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In 1999, Florida implemented the One Florida Initiative, a plan to end race-conscious decision making in employment, contracting, and higher education. The proposal for higher education was to replace race-conscious admissions with the Talented 20 Program, a policy that in theory would increase access for underrepresented students without considering race. This report discusses the history of the Talented 20 policy, compares popular descriptions of the plan to its actual structure, and examines whether the Talented 20 policy is as effective as suggested. Data come from interviews with key staff at five Florida State University System campuses and with state education and government agencies; review of public documents and statewide and institution specific data; and school data. To provide a complete picture of the circumstances in Florida, the report looks at the realities of the state's demographics and relevant school and higher education data showing the broad pattern of inequality in the state. Next, it examines administration of the Talented 20 policy and its results. After discussing the responses of the University of Florida and Florida State University to the plan, the report offers recommendations for Florida and other states considering similar admission plans. Information on the course credits required by the Talented 20 Program and the sliding scale used for admission to Florida's state university system are appended. (Contains 19 tables and 70 references.) (SM)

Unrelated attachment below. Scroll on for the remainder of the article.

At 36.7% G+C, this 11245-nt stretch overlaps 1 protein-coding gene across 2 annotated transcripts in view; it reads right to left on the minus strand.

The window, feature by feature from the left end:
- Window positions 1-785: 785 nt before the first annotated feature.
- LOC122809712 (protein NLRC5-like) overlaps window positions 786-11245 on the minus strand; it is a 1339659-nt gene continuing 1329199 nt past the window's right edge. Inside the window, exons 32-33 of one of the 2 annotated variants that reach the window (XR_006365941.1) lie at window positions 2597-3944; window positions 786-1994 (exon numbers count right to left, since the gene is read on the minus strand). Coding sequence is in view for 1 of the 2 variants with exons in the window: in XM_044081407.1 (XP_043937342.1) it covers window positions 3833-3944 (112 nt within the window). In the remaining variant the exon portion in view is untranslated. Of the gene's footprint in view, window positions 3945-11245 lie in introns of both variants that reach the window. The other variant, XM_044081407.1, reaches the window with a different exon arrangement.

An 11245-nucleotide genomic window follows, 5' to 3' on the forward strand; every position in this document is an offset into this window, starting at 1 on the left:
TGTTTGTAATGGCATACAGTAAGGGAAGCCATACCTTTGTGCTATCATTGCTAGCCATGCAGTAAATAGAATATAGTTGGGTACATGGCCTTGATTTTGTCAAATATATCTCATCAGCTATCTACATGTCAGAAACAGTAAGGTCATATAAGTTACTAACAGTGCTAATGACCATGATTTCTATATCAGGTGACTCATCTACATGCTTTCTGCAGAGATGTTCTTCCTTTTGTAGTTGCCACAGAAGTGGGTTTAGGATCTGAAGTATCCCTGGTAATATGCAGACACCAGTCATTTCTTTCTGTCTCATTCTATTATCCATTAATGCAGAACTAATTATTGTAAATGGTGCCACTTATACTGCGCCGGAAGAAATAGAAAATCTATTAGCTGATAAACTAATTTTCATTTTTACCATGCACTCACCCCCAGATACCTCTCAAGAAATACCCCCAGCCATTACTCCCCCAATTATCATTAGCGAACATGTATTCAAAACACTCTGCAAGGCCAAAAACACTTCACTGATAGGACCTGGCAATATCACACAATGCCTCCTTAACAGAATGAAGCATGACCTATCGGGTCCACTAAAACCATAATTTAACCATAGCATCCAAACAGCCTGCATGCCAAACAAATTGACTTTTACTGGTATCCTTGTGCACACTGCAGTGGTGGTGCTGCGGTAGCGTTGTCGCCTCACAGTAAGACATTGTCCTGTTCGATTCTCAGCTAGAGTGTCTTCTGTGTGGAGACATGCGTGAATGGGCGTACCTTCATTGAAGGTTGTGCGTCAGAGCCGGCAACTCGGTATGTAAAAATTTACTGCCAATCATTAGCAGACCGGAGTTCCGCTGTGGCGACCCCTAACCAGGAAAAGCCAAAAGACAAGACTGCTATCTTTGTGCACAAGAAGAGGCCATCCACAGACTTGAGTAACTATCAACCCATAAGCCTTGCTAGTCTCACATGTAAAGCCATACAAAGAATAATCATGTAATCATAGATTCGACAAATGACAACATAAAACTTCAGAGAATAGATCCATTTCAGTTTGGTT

Descriptors: Access to Education, Affirmative Action, College Admission, Competitive Selection, Diversity (Student), Higher Education, Minority Groups, Selective Admission

The Civil Rights Project, Harvard University, 124 Mt. Auburn Street, Suite 400 South, Cambridge, MA 02138. Tel: 617-496-6367; Fax: 617-495-5210; e-mail: crp[at]harvard.edu; Web site: http://www.civilrightsproject.harvard.edu.









Autor: Marin, Patricia; Lee, Edgar K.

Fuente: https://eric.ed.gov/?q=a&ft=on&ff1=dtySince_1992&pg=6339&id=ED472485



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